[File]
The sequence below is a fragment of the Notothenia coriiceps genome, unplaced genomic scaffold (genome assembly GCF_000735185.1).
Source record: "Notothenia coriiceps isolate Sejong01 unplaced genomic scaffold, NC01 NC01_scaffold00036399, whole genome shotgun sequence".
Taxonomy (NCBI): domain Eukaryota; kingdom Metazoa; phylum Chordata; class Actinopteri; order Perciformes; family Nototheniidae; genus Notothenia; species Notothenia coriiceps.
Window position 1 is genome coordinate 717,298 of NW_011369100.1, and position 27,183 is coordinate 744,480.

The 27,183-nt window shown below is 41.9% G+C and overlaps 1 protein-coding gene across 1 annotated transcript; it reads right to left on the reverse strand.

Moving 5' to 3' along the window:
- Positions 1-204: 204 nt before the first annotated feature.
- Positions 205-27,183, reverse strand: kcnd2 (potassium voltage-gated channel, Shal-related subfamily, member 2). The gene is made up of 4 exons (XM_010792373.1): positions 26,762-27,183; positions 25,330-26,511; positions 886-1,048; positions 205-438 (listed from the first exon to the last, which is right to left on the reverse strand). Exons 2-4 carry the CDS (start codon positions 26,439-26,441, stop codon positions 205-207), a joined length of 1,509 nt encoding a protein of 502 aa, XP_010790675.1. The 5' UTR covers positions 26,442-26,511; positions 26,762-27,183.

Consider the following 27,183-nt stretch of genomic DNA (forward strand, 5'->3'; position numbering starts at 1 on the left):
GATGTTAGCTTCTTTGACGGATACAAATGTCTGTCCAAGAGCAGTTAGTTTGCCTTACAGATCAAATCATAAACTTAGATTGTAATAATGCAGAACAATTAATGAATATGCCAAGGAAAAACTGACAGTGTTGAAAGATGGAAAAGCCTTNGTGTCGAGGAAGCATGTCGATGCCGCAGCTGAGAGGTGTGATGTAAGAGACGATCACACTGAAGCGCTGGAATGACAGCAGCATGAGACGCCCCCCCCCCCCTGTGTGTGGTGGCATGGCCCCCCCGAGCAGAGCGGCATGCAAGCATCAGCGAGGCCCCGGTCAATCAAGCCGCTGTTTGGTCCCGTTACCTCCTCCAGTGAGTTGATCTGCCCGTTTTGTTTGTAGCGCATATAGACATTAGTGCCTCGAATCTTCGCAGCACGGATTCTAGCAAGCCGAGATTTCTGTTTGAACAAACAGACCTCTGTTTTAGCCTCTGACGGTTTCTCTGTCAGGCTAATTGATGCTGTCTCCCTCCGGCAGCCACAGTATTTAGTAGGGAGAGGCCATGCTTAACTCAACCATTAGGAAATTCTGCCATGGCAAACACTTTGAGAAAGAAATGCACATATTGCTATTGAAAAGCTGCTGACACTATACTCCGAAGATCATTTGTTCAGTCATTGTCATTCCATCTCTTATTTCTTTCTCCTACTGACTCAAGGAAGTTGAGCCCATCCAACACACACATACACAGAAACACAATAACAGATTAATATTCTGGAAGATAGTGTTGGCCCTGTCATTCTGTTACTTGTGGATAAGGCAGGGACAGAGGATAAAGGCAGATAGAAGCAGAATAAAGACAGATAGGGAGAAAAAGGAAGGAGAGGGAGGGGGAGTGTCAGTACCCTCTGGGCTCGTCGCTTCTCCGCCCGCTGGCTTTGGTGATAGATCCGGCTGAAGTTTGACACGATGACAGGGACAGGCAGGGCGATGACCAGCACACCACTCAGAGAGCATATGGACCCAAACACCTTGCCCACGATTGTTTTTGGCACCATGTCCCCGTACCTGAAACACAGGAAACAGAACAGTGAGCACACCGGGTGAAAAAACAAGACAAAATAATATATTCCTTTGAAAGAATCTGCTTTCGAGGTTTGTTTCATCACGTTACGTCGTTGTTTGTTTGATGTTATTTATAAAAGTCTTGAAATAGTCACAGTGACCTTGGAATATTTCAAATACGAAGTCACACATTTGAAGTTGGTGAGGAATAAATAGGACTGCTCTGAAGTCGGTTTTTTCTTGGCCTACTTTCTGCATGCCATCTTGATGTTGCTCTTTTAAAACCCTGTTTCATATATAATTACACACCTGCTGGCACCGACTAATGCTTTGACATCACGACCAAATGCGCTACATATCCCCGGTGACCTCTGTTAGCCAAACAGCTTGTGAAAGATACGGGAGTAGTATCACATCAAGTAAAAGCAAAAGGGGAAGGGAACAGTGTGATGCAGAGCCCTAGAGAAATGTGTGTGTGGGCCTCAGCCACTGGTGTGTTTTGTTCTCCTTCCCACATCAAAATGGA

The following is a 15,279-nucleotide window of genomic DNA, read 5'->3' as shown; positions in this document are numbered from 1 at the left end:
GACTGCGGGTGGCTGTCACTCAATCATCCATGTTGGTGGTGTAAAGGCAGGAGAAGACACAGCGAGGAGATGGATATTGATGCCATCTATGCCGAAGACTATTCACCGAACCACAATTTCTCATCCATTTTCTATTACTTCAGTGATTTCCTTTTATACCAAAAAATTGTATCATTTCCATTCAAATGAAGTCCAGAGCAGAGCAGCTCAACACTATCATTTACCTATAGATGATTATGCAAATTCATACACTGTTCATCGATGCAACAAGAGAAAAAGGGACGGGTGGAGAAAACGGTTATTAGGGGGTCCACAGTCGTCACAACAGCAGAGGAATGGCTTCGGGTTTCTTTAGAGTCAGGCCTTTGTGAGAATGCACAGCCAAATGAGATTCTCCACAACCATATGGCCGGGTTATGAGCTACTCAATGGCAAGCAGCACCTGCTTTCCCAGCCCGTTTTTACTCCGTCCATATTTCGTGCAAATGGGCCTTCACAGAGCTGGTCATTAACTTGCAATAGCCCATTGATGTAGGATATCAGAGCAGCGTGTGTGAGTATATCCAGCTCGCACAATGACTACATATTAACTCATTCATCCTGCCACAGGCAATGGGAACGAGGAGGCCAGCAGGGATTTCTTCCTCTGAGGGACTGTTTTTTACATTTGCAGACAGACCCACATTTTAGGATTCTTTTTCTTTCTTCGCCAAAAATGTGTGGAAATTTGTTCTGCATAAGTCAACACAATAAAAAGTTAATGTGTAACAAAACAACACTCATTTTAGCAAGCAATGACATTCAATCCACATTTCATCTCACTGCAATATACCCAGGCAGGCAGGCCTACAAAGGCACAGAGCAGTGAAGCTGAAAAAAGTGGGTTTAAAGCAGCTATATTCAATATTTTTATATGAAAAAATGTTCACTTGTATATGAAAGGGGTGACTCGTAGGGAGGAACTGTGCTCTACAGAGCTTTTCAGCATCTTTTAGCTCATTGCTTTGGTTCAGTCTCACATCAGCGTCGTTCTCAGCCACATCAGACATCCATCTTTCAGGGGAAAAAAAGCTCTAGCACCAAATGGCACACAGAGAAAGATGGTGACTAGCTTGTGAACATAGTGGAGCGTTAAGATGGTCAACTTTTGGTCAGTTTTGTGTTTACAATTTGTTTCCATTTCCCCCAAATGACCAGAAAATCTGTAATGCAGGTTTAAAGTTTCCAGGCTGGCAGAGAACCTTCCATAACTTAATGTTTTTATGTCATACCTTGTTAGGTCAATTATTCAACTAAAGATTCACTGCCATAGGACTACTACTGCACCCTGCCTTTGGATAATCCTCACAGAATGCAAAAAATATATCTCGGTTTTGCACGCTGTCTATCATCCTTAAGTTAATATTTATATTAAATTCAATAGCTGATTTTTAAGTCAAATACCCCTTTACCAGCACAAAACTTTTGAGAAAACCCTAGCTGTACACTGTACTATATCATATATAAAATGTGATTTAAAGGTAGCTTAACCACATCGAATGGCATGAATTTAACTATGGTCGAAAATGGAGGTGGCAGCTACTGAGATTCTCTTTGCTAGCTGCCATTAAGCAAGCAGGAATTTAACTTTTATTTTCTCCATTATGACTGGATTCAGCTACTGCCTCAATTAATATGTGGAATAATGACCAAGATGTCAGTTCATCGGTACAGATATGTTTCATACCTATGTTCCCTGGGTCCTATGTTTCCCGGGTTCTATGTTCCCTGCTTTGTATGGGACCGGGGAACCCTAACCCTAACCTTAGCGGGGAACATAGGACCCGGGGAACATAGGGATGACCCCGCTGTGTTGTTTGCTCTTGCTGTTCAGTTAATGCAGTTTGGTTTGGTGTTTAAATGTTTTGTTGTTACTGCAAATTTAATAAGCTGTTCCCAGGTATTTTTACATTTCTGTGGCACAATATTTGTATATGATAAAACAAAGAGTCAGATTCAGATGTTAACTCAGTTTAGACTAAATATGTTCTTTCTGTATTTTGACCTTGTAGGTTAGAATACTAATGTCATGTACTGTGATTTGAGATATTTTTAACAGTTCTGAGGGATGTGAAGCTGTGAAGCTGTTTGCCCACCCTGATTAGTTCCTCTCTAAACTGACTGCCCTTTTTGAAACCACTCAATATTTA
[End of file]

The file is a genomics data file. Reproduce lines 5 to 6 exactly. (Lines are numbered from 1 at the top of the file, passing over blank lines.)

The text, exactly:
The 27,183-nt window shown below is 41.9% G+C and overlaps 1 protein-coding gene across 1 annotated transcript; it reads right to left on the reverse strand.

Moving 5' to 3' along the window: